by Roger Sippl
At the center clearing, in Black Rock City, on the last night they burn the man. But on prior nights one of the other kindling buildings, or perhaps the temple, burns in the black.
The temple I visited one squinty desert blue sky morning was built all of highly flammable pine, of course, but it was a sturdy structure anyway, cross-laced with timbers. It was three stories, like a treehouse on Disneyland’s Tom Sawyer's Island. You staple, nail or pin cards, letters or pictures to the walls of it. I read hundreds of them.
Some were poems written by the person attending, some were short notes written by someone else and proxy posted. Some were full letters, often to dead people, and there was a 50/50 mix of being nice to the dead person or being not-so-nice to the dead person. Like, "Dad, there were reasons I hated you,” usually from daughters. Often the reasons were listed, in detail, "purging" the problem. The thing seemed to be that you write it down, encapsulate it and then externalize it by tacking it up, and then you watch it burn in hundred-foot flames that night.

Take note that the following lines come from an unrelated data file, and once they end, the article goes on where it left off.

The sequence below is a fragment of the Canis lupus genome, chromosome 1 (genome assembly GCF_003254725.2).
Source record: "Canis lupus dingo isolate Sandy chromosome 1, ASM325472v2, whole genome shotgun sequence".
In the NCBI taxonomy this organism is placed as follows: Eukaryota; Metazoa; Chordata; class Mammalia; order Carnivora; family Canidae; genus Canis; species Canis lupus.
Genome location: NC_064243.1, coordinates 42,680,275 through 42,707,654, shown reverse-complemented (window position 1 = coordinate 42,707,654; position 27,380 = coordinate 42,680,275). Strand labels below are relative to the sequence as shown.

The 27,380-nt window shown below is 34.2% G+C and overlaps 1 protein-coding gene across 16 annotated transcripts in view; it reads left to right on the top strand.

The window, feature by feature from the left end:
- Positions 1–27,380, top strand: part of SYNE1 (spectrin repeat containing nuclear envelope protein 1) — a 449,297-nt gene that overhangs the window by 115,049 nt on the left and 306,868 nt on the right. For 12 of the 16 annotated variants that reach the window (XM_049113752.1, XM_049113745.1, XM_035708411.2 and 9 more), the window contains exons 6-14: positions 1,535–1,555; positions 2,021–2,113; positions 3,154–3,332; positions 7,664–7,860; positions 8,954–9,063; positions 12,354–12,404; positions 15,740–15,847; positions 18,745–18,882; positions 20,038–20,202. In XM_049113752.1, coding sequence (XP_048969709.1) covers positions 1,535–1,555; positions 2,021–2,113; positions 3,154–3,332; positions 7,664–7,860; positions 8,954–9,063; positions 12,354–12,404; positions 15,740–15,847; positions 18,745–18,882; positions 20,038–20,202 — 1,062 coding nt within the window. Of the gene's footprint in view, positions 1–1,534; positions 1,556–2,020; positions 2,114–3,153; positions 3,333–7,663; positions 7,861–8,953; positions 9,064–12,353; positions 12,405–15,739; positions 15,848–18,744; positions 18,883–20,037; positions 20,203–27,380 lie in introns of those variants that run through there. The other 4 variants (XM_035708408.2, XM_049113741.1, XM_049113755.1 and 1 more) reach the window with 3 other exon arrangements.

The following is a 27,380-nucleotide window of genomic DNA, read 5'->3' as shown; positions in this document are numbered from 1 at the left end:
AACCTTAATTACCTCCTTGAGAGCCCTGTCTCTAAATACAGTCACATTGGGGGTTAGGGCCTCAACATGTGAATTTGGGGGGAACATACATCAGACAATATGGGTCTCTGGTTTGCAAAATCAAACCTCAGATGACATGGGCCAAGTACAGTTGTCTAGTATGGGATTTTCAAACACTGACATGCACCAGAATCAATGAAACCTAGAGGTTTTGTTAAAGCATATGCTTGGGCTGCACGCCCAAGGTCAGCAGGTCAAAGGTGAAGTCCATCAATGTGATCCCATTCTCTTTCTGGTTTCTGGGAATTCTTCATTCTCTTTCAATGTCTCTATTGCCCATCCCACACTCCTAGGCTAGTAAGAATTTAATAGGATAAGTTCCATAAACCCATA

It's a thought.
Indeed, in a slightly-drug tinged dream afterward, under a dark and clear sky, clarity of night thinking showed me each problem, in white video, rising with the flames, and continuing up to find an empty space between the stars, to lodge itself there, as it dissipates.
About the Author
Sippl studied creative writing at UC Irvine, Berkeley and Stanford Continuing Studies, and has been published in dozens of journals including The Ocean State Review and The Bacopa Literary Review.